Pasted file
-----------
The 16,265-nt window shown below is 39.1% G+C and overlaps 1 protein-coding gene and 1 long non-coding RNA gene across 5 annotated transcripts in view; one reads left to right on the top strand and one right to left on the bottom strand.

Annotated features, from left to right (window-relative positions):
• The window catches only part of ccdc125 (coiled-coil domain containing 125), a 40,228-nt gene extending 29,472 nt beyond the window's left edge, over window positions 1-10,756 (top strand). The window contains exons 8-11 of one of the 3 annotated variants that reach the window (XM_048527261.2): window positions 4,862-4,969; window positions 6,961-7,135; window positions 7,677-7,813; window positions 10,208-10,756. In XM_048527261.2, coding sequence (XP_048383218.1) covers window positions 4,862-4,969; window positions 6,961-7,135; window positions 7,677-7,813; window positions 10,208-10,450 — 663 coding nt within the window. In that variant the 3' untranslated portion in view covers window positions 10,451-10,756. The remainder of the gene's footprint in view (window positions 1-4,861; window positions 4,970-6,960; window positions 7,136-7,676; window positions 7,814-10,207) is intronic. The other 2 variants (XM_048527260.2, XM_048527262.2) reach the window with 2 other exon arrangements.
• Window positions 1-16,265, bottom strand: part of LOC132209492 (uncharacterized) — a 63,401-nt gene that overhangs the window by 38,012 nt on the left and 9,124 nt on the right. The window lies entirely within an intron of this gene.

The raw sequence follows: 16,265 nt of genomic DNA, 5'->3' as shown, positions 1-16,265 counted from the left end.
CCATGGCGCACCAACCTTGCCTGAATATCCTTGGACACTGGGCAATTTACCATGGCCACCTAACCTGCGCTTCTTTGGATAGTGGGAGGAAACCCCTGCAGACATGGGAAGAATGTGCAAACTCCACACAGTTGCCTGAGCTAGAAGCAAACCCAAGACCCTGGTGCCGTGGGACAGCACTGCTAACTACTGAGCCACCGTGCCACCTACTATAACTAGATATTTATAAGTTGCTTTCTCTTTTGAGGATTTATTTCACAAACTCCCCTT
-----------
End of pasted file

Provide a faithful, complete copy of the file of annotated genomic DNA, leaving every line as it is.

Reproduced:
The 16,265-nt window shown below is 39.1% G+C and overlaps 1 protein-coding gene and 1 long non-coding RNA gene across 5 annotated transcripts in view; one reads left to right on the top strand and one right to left on the bottom strand.

Annotated features, from left to right (window-relative positions):
• The window catches only part of ccdc125 (coiled-coil domain containing 125), a 40,228-nt gene extending 29,472 nt beyond the window's left edge, over window positions 1-10,756 (top strand). The window contains exons 8-11 of one of the 3 annotated variants that reach the window (XM_048527261.2): window positions 4,862-4,969; window positions 6,961-7,135; window positions 7,677-7,813; window positions 10,208-10,756. In XM_048527261.2, coding sequence (XP_048383218.1) covers window positions 4,862-4,969; window positions 6,961-7,135; window positions 7,677-7,813; window positions 10,208-10,450 — 663 coding nt within the window. In that variant the 3' untranslated portion in view covers window positions 10,451-10,756. The remainder of the gene's footprint in view (window positions 1-4,861; window positions 4,970-6,960; window positions 7,136-7,676; window positions 7,814-10,207) is intronic. The other 2 variants (XM_048527260.2, XM_048527262.2) reach the window with 2 other exon arrangements.
• Window positions 1-16,265, bottom strand: part of LOC132209492 (uncharacterized) — a 63,401-nt gene that overhangs the window by 38,012 nt on the left and 9,124 nt on the right. The window lies entirely within an intron of this gene.

The raw sequence follows: 16,265 nt of genomic DNA, 5'->3' as shown, positions 1-16,265 counted from the left end.
CCATGGCGCACCAACCTTGCCTGAATATCCTTGGACACTGGGCAATTTACCATGGCCACCTAACCTGCGCTTCTTTGGATAGTGGGAGGAAACCCCTGCAGACATGGGAAGAATGTGCAAACTCCACACAGTTGCCTGAGCTAGAAGCAAACCCAAGACCCTGGTGCCGTGGGACAGCACTGCTAACTACTGAGCCACCGTGCCACCTACTATAACTAGATATTTATAAGTTGCTTTCTCTTTTGAGGATTTATTTCACAAACTCCCCTT